BP Lowering Useful in CV Risk Management Even at Normal Levels

Megan Brooks

April 30, 2021

Lowering blood pressure with antihypertensive medication protects against future cardiovascular (CV) events even in people with normal or only mildly elevated blood pressure, a large meta-analysis concludes.

Results showed that each 5 mm Hg reduction in systolic blood pressure lowered the relative risk for CV events by about 10% across the full spectrum of baseline blood pressures, regardless of whether or not the individual had cardiovascular disease (CVD) or not.

"The take-home message is that pharmacological blood pressure lowering should be considered as a tool for cardiovascular risk management even when blood pressure is normal or mildly elevated, for primary and secondary prevention of CVD," lead investigator Kazem Rahimi, MD, University of Oxford, United Kingdom, told theheart.org | Medscape Cardiology.

"The advice to patients with normal blood pressure and high CVD risk is that they are likely to benefit from taking one or several antihypertensive medications to reduce their risk of suffering a major cardiovascular event in the future," Rahimi added.

The study was published online this week in The Lancet.

The data, from the Blood Pressure Lowering Treatment Trialists' Collaboration, were first presented at the virtual European Society of Cardiology (ESC) Congress 2020 and reported by theheart.org | Medscape Cardiology at that time.

For this analysis, Rahimi and colleagues looked at individual participant-level data from 48 randomized antihypertensive treatment trials. Participants were divided into seven subgroups based on systolic blood pressure baseline (less than 120, 120-129, 130-139, 140-149, 150-159, 160-169, 170 and above mm Hg).

The analysis included 344,716 patients with ≥1000 patient-years per allocated group.

Over an average 4 years of follow-up, a 5 mm Hg reduction in systolic blood pressure lowered the relative risk for major CV events by about 10%.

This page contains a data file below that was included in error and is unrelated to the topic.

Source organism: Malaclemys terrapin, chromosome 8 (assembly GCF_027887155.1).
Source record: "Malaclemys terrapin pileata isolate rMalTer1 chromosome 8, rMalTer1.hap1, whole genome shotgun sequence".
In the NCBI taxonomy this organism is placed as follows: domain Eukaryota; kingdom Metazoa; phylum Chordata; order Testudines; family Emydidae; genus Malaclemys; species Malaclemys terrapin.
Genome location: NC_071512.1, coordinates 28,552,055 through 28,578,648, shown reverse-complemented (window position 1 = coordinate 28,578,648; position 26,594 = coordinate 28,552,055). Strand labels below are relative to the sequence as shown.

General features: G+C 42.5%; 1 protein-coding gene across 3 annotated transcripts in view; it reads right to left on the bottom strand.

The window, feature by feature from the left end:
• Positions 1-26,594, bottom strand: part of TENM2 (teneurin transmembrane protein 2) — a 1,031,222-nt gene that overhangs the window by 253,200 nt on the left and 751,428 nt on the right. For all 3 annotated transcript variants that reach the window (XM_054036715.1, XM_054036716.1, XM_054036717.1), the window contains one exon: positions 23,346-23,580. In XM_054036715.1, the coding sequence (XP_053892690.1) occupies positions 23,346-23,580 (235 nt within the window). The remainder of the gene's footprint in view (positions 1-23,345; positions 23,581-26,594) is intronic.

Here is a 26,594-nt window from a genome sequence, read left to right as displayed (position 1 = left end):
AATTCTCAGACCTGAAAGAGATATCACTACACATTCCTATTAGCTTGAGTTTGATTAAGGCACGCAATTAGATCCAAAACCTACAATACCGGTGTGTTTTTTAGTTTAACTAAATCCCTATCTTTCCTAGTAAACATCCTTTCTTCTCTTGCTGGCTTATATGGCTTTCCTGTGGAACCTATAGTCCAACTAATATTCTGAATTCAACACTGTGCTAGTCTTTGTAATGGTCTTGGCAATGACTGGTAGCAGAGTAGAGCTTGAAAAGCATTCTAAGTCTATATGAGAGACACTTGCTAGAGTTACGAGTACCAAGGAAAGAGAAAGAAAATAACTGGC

The risks for stroke, heart failure, ischemic heart disease, and death from CVD were reduced by 13%, 13%, 8%, and 5%, respectively.

The relative risk reductions were proportional to the intensity of blood pressure-lowering. Neither the presence of CVD nor the level of blood pressure at study entry modified the effect of treatment.

Practice Changing

"This study calls for a change in clinical practice that predominantly confines antihypertensive treatment to people with higher than average blood pressure values," Rahimi and colleagues write.

"On the basis of this study, the decision to prescribe blood pressure medication should not be based simply on a previous diagnosis of cardiovascular disease or an individual's current blood pressure. Rather, blood pressure medication should be viewed as an effective tool for preventing cardiovascular disease when an individual's cardiovascular risk is elevated," they say.

In a linked editorial, Thomas Kahan, MD, PhD, Karolinska Institute, Stockholm, Sweden, notes that the similar relative benefits of treatment in primary and secondary prevention indicate that the CV risk for an individual will be "a major determinant of the absolute benefit of treatment, confirming the importance of risk assessment in individual patients."

"These findings have important implications for clinical practice and suggest that antihypertensive treatment might be considered for any person for whom the absolute risk for a future cardiovascular event is sufficiently high," Kahan writes.

In a Science Media Centre press release, Sir Nilesh Samani, MBChB, MD, medical director for the British Heart Foundation, said this study "again emphasizes the importance of controlling blood pressure as well as possible, to reduce the risk of heart and circulatory diseases."

"The benefits of lowering blood pressure are there whether you have preexisting heart disease or not, and this study shows that lowering blood pressure — even if it is in the normal range — is associated with fewer heart attacks and strokes," Samani commented.

"This doesn't mean we should treat everyone with blood pressure-lowering drugs. If someone already has a low risk of heart disease, a 10% reduction in their blood pressure may only carry a small direct benefit," Samani added. "Ultimately, the decision to treat blood pressure and the target level to aim for is something that requires a conversation between the patient and the doctor. It’s also important to remember that blood pressure can be improved by means other than medication such as exercise and losing weight."

The meta-analysis was funded by the British Heart Foundation, the National Institute for Health Research Oxford Biomedical Research Centre, Oxford Martin School, and UK Research and Innovation. Rahimi has disclosed no relevant financial relationships. Kahan has received research grants to the Karolinska Institute from Amgen, Medtronic, and ReCor Medical. Samani has disclosed no relevant financial relationships.

Lancet. Published online April 29, 2021. Full text, Editorial

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